Abstract and Introduction
Background: Cushing syndrome (CS) is the result of extended exposure to excessive glucocorticoids from endogenous or exogenous sources. Traditionally, the most common cause of endogenous CS is a pituitary adenoma (Cushing disease). Less common causes are adrenocortical tumors and extrapituitary adrenocorticotropin-producing neoplasias.
Objectives: This review provides updated information regarding the potential for increased prevalence of CS in specific patient populations. Here the authors provide to family physicians clinical guidance for recognition of CS by presenting a case, discussing the advantages/disadvantages of the diagnostic tests, and discussing information about the treatment options.
Results: CS is expected to have an incidence of 10 to 15 people per million; however, studies of patients with diabetes, obesity, hypertension, and osteoporosis found a high prevalence of CS among these populations. The clinical manifestations of CS range from the distinctive clinical features (purple striae, facial plethora, proximal myopathy) to common conditions such as hypertension, obesity, and diabetes. Clinical practice guidelines recommend biochemical tests to screen patients for CS; however, the sensitivity and specificity of these tests vary, so a careful analysis must be performed to avoid misdiagnosis.
Conclusion: CS is challenging to diagnose. Nevertheless, with a systematic approach to testing patients and an increased awareness of the high-risk patient populations, the disease can be identified in a timely manner.
A 52-year-old, postmenopausal woman had a history of obesity (body mass index [BMI] = 32), a 4-year history of type 2 diabetes mellitus, and a 3-year history of hypertension, which were being managed with oral medications. The patient was being treated with metformin and sitagliptin for diabetes (glycosylated hemoglobin [HbA1c] = 7.8%), and her hypertension was being controlled with an angiotensin-converting enzyme inhibitor and a calcium channel blocker. In addition, she was being treated with sertraline for depression. The patient referred herself to an urgent care center for persistent foot pain without recollection of trauma. A radiograph revealed a fracture of the third metatarsal bone, which was treated by immobilization. The injury prompted her primary care physician to measure her bone mineral density. The T-score of both the lumbar spine (−2.4) and femoral neck (−2.3) indicated osteopenia. Nevertheless, testing for secondary causes of bone loss were normal (serum calcium, parathyroid hormone, and vitamin D) and the patient was treated with a bisphosphonate to prevent further bone loss.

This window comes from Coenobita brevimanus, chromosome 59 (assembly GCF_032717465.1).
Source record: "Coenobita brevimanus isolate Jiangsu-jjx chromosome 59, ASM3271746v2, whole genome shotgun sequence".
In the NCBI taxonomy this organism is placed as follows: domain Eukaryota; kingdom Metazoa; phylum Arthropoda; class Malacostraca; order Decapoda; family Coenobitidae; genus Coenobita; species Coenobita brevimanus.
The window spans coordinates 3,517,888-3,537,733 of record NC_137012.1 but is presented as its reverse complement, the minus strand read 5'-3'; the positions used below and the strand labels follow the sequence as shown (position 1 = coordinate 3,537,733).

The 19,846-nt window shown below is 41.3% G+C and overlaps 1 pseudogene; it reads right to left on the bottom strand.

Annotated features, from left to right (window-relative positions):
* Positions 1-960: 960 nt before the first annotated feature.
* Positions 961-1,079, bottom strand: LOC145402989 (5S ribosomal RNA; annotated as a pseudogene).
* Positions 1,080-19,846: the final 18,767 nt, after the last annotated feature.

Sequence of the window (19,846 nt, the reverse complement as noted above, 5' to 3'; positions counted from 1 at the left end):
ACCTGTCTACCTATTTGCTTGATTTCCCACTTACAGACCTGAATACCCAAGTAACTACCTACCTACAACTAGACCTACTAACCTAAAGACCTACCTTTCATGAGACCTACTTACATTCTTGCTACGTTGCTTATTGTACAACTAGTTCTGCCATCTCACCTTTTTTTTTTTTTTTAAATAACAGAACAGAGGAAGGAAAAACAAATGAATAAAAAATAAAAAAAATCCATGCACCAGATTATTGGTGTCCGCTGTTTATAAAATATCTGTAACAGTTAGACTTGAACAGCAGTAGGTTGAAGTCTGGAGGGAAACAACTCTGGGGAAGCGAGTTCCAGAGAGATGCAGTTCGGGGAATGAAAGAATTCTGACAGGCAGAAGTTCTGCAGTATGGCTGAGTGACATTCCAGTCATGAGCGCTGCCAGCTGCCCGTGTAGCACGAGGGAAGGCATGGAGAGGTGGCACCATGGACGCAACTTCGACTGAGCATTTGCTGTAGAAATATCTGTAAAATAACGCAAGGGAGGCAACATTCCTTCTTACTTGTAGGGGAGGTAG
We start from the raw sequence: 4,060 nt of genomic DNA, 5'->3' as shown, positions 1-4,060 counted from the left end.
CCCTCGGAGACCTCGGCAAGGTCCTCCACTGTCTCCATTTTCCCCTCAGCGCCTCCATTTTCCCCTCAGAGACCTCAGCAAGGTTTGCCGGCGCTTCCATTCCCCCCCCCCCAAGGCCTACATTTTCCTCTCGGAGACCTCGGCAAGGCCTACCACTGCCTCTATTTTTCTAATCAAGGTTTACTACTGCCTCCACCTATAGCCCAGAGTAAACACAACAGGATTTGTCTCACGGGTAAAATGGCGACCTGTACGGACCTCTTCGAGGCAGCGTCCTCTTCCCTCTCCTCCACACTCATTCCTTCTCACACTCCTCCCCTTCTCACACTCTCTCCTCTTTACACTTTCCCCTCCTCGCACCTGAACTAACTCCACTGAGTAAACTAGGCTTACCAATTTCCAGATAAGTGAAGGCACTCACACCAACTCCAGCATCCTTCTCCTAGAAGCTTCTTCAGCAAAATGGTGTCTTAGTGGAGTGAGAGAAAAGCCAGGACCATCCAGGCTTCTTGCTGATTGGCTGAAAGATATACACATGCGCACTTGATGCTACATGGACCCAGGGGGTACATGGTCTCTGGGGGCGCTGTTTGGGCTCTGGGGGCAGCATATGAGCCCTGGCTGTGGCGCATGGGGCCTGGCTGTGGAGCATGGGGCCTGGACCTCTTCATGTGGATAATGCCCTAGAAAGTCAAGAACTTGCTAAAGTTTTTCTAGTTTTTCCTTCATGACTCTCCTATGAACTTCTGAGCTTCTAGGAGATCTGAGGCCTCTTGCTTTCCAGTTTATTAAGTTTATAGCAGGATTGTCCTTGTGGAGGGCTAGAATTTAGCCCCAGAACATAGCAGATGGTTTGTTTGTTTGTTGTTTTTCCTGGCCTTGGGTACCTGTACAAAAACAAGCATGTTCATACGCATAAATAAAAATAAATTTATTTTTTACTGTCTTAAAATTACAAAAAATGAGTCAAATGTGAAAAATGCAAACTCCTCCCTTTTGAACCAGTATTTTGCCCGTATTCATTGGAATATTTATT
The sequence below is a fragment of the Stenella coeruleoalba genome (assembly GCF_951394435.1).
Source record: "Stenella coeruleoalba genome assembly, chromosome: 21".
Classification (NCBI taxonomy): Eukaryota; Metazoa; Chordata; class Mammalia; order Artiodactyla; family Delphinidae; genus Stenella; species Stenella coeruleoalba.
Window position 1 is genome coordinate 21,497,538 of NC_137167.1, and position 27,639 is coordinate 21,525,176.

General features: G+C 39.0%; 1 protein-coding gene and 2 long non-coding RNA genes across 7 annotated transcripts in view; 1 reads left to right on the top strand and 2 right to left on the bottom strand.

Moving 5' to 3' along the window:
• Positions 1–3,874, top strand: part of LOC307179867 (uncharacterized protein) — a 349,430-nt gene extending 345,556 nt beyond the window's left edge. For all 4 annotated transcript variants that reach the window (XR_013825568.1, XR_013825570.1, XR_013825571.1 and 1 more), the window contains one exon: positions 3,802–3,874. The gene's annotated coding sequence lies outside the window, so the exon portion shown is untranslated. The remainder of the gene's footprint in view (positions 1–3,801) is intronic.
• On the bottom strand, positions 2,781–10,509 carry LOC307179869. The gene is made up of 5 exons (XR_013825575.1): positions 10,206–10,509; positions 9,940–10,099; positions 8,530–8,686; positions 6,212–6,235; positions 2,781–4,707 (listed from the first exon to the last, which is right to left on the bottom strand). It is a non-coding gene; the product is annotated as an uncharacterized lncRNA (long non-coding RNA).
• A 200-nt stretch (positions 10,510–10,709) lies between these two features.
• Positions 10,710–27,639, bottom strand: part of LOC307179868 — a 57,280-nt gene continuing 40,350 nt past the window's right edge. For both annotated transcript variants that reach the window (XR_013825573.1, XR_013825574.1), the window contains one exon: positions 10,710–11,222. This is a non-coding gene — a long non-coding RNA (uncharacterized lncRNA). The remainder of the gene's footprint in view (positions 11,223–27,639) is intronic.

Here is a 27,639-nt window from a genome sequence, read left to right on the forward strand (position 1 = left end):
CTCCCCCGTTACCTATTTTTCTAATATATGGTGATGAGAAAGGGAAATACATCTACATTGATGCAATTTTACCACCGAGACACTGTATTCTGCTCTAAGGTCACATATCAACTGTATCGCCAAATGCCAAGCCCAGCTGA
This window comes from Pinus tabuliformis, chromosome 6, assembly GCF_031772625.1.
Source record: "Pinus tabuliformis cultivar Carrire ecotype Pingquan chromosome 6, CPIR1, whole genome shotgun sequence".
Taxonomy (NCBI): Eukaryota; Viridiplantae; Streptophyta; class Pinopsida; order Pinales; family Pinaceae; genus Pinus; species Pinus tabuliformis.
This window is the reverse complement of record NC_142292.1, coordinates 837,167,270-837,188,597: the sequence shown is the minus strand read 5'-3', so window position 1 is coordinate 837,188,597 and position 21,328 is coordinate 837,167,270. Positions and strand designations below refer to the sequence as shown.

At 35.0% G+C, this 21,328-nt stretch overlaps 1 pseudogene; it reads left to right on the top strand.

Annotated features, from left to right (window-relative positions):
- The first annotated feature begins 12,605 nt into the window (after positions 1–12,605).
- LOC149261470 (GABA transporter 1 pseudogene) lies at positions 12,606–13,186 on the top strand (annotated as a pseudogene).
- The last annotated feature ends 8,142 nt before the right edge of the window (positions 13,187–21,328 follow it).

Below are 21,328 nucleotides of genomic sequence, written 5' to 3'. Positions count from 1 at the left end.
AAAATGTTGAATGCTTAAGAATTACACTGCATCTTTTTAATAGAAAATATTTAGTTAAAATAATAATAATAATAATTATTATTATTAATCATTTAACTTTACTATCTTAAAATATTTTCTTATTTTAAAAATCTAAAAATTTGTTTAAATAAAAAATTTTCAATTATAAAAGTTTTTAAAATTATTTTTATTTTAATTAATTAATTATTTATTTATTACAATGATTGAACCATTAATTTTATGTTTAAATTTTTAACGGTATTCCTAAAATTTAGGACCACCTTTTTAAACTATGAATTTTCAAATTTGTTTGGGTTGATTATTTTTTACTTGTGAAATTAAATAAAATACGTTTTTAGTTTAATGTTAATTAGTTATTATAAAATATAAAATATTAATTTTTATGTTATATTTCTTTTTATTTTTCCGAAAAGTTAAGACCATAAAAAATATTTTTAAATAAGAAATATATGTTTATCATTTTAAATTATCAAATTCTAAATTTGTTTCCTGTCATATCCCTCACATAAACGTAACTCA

Four months later, the patient was taken to an emergency department for an episode of acute abdominal pain, diagnosed as diverticulitis. While admitted, a computed tomography (CT) scan of the abdomen detected a low-density adrenal mass measuring 2 cm on the left side. Follow-up testing determined that urine metanephrines were normal, urinary free cortisol (UFC) was just below the upper limit of normal (47 μg/24 hours; upper limit of normal <50 μg/24 hours), and plasma adrenocorticotropic hormone (ACTH) was low (<5 pg/mL). The diagnosis of Cushing syndrome (CS) was considered and a failure to suppress cortisol (5.2 μg/dL; normal <1.8 μg/dL) following a 1-mg dose of dexamethasone (dexamethasone suppression test [DST]), and 2 mildly elevated, late-night salivary cortisol levels confirmed the diagnosis. She underwent a left laparoscopic adrenalectomy. After a 9-month period of adrenal insufficiency, her cortisol secretion normalized. The patient lost weight (BMI = 27 1 year after surgery), her hypertension improved, control of her diabetes was restored (HbA1C = 6.3%) while taking metformin only, and she did not experience any new fractures. As the initial contact for patients who demonstrate the signs of cortisol excess, family physician practitioners face the initial challenge of recognizing the signs of hypercortisolism followed by the responsibility of initiating referrals and ensuring the best possible treatment for their patients all while avoiding overtesting their patient.
J Am Board Fam Med. 2012;25(2):199-208. © 2012 American Board of Family Medicine